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Wednesday, April 29, 2015

Some Results from the Law Review Submission Practices Survey

Several drafts of my final exam ago, at the beginning of the month, I sent around a survey of law review submission practices.  Our response rate was lousy, and we have no way of knowing how representative the responses thus far are.  (Editors: still want to fill out the survey?  You can go here, and I'll post updates at the Law & Economics Prof Blog).   But, for they're worth, here's what we learned.  

First, there will be a fall season.


6. When do you expect to begin reading submissions for the fall cycle?

a. Before Aug. 1 6 42.9%
b. Aug. 1 - Aug. 15 7 50%
c. Aug 16 - Aug. 30 1 7.1%
d. Sept. 1 - Sept. 15 0 0%
e. After Sept. 15 0 0%

7. What portion of your available slots remain open for summer and fall placements?

a. None 0 0%
b. 1 or 2 slots 3 20%
c. Less than a third 3 20%
d. Between one-third and two-thirds 6 40%
e. More than two-thirds 3 20%

Next, the spring season at reporting journals starts & ends earlier than I thought.

1. When did you begin reading submissions for this spring cycle?

a. before Feb. 15 10 66.7%
b. Feb 15 - Feb. 28 2 13.3%
c. Mar. 1-Mar. 15 2 13.3%
d. Mar. 16- Mar. 31 0 0%
e. After Mar. 31 1 6.7%

2. When did you / will you finish reading submissions for this spring cycle?

a. Mar. 1-Mar. 15 0 0%
b. Mar. 16- Mar. 31 4 26.7%
c. Mar. 31- Apr. 15 7 46.7%
d. After Apr. 15 4 26.7%

Journal communications with authors are under stress, and not really what we would choose as our first-best:

4. How, if at all, do you indicate to authors that your journal is open for submissions?

a.  Post to our home page 1 6.7%
b. E-mail to our mailing list 0 0%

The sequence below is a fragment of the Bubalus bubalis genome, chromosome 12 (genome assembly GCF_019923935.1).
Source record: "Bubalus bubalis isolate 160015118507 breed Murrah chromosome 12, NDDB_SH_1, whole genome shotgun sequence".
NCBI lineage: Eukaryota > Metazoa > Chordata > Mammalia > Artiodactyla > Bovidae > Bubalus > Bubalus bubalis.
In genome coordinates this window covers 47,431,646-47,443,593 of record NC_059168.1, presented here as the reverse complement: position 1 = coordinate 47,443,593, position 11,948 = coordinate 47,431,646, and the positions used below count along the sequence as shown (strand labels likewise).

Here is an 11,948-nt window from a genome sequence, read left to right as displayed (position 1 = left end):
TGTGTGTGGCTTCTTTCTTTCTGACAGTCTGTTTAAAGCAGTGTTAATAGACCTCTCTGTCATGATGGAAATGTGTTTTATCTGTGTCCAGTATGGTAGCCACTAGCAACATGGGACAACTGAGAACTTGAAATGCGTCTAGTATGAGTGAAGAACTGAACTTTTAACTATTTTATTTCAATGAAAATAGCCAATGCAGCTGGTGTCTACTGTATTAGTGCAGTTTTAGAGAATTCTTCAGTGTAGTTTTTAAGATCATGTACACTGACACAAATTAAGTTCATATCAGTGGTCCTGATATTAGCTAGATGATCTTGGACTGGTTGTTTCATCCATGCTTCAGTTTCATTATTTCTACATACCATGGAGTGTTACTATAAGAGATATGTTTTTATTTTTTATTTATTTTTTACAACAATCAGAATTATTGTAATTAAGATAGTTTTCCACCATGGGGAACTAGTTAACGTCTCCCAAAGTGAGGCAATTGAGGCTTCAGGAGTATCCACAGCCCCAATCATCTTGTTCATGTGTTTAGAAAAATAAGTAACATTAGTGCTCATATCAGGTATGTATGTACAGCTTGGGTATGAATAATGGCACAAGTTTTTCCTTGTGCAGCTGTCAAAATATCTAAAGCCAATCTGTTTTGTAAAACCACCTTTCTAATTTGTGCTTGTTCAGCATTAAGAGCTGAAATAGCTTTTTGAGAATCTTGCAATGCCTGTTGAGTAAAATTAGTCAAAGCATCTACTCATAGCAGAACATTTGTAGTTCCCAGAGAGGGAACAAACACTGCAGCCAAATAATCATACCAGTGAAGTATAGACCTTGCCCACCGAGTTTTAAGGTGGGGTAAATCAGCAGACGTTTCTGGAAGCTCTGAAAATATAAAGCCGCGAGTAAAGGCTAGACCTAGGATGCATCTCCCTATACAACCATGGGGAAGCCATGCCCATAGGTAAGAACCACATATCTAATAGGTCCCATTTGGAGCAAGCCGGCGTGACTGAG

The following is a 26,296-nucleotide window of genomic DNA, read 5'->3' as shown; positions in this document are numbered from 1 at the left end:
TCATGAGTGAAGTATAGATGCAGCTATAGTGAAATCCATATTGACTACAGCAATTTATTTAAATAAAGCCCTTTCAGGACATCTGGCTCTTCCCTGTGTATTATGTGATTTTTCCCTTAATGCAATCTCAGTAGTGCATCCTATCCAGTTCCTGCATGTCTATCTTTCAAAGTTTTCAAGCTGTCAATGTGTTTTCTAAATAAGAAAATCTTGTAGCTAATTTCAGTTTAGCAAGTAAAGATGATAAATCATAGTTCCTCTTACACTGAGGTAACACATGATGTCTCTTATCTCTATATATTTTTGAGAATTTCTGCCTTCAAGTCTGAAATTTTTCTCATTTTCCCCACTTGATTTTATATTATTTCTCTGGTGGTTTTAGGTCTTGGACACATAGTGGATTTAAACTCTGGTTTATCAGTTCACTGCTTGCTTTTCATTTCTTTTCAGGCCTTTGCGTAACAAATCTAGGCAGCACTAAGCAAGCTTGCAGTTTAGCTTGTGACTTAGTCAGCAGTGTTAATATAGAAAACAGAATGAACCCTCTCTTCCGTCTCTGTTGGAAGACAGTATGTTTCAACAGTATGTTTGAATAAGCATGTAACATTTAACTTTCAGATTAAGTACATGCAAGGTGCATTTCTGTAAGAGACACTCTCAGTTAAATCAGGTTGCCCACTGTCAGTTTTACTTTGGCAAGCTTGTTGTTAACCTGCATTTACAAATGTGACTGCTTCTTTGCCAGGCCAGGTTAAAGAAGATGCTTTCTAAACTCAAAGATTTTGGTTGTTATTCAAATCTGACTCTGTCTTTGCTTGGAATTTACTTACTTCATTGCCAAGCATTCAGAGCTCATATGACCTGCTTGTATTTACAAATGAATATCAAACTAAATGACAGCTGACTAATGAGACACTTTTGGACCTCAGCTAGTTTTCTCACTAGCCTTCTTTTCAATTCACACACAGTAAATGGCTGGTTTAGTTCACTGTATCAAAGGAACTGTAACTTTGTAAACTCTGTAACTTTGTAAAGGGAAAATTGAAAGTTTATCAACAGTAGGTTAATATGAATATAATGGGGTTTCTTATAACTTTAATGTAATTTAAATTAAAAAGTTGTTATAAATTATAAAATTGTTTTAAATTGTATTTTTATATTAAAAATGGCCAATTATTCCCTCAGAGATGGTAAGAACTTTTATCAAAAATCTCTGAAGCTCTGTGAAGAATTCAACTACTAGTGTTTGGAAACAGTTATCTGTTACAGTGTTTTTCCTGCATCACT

c. Change status to “accepting submissions” on bepress or scholastic 9 60%
d. Another way 0 0%
e. No particular way 5



9. When your journal makes no response to an expedite request, is it usually because:

a. You considered and rejected the piece 3 20%
b. You were aware of the piece but did not have time to consider it 8 53.3%
c. another reason. 4 26.7%

Posted by BDG on April 29, 2015 at 04:55 PM in Law Review Review | Permalink


Thanks for the data.

Posted by: Anon | Jun 26, 2018 8:37:29 AM

15 is hardly a representative sample.

Posted by: LawProf | Apr 30, 2015 6:22:15 PM

BDG, did you collect information about the specific journals? It would be terrific if there was information about what rank range the responding journals fall into.

Posted by: anonyprof | Apr 30, 2015 1:30:02 PM

BDG, thanks for this. It's interesting and helpful, even with the small sample size.

Posted by: Orin Kerr | Apr 30, 2015 1:43:26 AM

Given that you only have 15 responses, were the pie charts really necessary? LOL

Posted by: AnotherAnon | Apr 30, 2015 12:39:22 AM

Thank you for running this survey -- great idea and very helpful.

Posted by: nonanon | Apr 29, 2015 9:52:03 PM

Dear anonymous commenters: You're welcome, and thanks for the encouragement. To repeat, it would be more than splendid if someone who actually had access to this data -- say, the people at Bepress or Scholastica, whom we pay $100 or more per article for processing submissions -- would share it. For reasons known only to themselves, they won't. Failing that, if readers here are willing to actually encourage their own journal to fill out the survey, instead of just complaining about the low response rate, we might get somewhere. Be part of the solution, friends.

Posted by: BDG | Apr 29, 2015 8:03:08 PM

I agree -- pretty useless.

Posted by: AnonProf | Apr 29, 2015 6:35:05 PM

It looks like you received 15 responses. Even if your sample size is small and non-representative, I assume the responses are accurate as to the 15 journals that did respond. So, I think they have greater than zero value, you just can't extrapolate from the sample to the population.

Posted by: Stuart Ford | Apr 29, 2015 5:29:33 PM

Given the small number of responses, I see no value in these results whatsoever.

Posted by: Law Prof | Apr 29, 2015 5:00:14 PM

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